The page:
Bulgaria after the March 2017 parliamentary elections: Recriminations and resignations

The aftermath of the results of Bulgaria’s March 26 parliamentary elections is seeing a predictable round of recriminations, while among those who lost, some leaders are resigning and others determinedly seeing the bright side.

Hardly any Bulgarian parliamentary election goes by without someone trying to have it overturned, and this time around, the call came from Lyutvi Mestan, leader of the DOST party that notched up 2.86 per cent, below the threshold for entry to the National Assembly.

Mestan, whose party was at the centre of controversy because of allegations of help from Ankara, told a March 28 news conference that he wanted the elections nullified.

He pointed the finger at the nationalist United Patriots, who sought to blockade the Turkish border to prevent people coming across to vote in Bulgaria. His voters had been “totally repressed,” Mestan said, saying that his party could have won seats were it not for an “absolutely deliberately planned aggressive, not just campaign, but unconstitutional and illegal activities”.

Mestan called on prosecutors to carry out a full investigation.

Konstantin Prodanov, co-leader of the electoral coalition of socialist splinters ABC and Movement 21, said that his ABC party wanted the Prosecutor-General and the State Agency for National Security to investigate what he alleged to be the unconstitutional nature of DOST following “Turkey’s gross interference through it in Bulgaria’s internal affairs”.

Prodanov described his election coalition’s result, of 1.55 per cent of the vote, as “very disappointing”.

He said that his party had received reports from many places of vote-rigging. Prodanov predicted that a government formed after these elections would not last long.

In contrast to Prodanov and his disappointment, Bulgarian Socialist Party leader Kornelia Ninova – whose party came second with 27.2 per cent of the vote – said that in spite of having lost the election, this was the best result for the BSP since 2009.

Ninova reiterated for the latest day running that her party would turn down any invitation from Boiko Borissov’s GERB (which got the largest share of the vote, 32.65 per cent) to be part of a “grand coalition”.

“I am delighted with these results, even though I lost,” said Ninova, who insisted that she saw no reason to resign from the BSP leadership post to which she was elected in May 2016.

On March 28, Bozhidar Lukarski became the latest political leader to resign a party leadership.

Lukarski resigned as leader of the Union of Democratic Forces because of the weak performance of the Reformist Bloc, the coalition of which the UDF is part, and which failed to surpass the four per cent threshold to get into Parliament.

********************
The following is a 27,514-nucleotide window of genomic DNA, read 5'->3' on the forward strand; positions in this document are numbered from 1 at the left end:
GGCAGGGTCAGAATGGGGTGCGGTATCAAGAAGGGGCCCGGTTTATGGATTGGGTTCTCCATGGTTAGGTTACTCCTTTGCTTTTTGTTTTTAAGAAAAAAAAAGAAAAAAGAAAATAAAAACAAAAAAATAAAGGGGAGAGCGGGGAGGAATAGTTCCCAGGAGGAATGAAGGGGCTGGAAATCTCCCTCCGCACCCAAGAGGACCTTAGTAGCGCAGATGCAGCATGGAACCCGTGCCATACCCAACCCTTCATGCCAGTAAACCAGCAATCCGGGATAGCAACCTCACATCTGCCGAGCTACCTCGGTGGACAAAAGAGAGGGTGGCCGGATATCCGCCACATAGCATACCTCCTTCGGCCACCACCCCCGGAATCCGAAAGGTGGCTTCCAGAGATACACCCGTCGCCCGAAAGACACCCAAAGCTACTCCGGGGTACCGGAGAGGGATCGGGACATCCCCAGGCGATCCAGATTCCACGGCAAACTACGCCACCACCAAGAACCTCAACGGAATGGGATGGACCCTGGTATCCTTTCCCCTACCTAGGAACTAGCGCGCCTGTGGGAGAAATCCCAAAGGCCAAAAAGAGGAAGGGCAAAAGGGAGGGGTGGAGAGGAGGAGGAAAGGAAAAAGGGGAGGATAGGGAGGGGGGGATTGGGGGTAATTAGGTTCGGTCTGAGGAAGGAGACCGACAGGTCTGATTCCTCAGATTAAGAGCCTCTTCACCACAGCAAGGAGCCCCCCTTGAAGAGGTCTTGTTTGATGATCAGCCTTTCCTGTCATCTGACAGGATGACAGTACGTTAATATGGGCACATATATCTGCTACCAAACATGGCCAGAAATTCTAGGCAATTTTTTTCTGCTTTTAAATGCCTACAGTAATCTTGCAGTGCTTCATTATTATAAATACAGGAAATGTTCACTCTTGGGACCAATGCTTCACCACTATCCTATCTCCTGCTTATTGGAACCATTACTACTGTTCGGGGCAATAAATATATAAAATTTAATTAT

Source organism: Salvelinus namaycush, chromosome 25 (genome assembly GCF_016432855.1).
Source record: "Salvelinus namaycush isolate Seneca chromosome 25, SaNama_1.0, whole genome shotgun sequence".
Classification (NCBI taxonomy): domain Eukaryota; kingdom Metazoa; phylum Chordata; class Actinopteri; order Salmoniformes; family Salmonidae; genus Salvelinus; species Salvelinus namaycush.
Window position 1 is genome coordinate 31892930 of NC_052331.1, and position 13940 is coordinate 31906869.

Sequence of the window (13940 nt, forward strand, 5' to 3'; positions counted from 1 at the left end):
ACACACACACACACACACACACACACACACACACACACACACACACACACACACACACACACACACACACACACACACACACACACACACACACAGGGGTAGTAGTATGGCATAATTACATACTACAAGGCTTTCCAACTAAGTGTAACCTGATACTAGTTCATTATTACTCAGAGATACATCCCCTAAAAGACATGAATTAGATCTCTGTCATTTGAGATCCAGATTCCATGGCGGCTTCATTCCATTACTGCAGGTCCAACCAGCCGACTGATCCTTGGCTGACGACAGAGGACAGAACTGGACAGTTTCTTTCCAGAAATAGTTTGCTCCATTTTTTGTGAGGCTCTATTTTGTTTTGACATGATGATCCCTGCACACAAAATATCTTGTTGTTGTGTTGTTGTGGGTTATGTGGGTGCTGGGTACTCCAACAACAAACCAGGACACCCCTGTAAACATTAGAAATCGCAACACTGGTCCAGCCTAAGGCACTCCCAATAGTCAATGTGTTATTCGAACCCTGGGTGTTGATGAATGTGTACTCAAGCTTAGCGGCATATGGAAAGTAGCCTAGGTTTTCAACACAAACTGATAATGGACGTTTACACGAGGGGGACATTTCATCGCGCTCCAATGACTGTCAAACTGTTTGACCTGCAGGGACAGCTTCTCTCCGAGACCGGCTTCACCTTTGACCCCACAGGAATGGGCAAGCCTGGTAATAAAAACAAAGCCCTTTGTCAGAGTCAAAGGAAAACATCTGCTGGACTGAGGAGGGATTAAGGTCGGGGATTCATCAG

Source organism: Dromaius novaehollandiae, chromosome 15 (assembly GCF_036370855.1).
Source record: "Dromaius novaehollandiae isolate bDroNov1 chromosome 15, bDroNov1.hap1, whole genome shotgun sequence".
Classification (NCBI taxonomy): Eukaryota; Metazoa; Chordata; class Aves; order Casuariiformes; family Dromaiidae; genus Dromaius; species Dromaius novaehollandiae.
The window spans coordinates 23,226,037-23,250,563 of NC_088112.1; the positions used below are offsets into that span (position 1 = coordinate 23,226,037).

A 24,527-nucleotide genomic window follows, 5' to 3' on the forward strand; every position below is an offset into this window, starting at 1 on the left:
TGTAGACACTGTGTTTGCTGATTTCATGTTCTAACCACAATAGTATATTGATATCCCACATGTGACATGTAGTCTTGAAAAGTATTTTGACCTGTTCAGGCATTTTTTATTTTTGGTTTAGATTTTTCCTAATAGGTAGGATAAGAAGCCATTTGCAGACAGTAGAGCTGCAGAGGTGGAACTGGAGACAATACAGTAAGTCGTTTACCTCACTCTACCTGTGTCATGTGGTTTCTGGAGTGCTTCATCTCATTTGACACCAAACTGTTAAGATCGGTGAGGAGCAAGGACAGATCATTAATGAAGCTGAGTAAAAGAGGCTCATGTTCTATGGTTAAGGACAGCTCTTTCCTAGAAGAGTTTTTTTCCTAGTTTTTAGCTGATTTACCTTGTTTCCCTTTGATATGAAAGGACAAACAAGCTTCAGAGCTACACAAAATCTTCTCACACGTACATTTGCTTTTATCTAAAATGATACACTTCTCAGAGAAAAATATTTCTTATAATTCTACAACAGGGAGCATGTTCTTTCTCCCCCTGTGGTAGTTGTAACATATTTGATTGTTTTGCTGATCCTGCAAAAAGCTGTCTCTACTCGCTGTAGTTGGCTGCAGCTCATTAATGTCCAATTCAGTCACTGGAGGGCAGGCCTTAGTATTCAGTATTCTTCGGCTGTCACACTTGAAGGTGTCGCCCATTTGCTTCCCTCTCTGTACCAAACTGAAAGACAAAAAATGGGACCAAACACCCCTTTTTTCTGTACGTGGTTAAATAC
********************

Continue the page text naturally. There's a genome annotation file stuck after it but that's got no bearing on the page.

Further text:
His resignation came after the Reformist Bloc’s political council resigned en masse. On Monday, Radan Kanev, leader of the New Republic coalition and the Democrats for a Strong Bulgaria party, resigned from both posts. Kanev, formerly with the Reformist Bloc before breaking with Borissov’s coalition government over a lack of judicial reform, led the New Republic coalition to a 2.48 per cent result.

Former justice minister Hristo Ivanov, whose pro-judicial reform Yes Bulgaria coalition got 2.88 per cent, said that the election result was not realistic.

Bulgarians had voted not for Borissov, but against Ninova, Ivanov told a March 28 news conference.

Ivanov said that his party had achieved a good result, in spite of coming under attack in the media, and had a good future.

“We believe that this result is important. It is important in that it shows that what we started is vital, that it is acknowledged by the voters. The prospect is to become a viable alternative.”

Ivanov said that Yes Bulgaria had managed to go from zero to 100 000 votes in 10 weeks “without court registration, without a (state) subsidy, and placed under a sustained media attack”. No other political force had come under such fire, he said.

His party had taken votes from GERB and other political parties and people who had not voted before, he said. “By adding those from abroad, you see that Yes Bulgaria is the future of the Bulgarian political system. The key resource we did not have was time,” Ivanov said.

Borissov should not become Prime Minister, Ivanov said, because he had shown he could not conduct reforms and make changes. “Leave the normal people in GERB to carry out the change. Democracy must be revived. The people did not vote for Borissov, but against Ninova. That is not a real election.”




Clive Leviev-Sawyer

Clive Leviev-Sawyer is the Publisher and Editor-in-Chief of The Sofia Globe. He is the author of the book Bulgaria: Politics and Protests in the 21st Century (Riva Publishers, 2015), and co-author of the book Bulgarian Jews: Living History (The Organization of the Jews in Bulgaria 'Shalom', 2018). He is also the author of Power: A Political Novel, available via amazon.com, and, on the lighter side, Whiskers And Other Short Tales of Cats (2021), also available via Amazon. He has translated books and numerous texts from Bulgarian into English.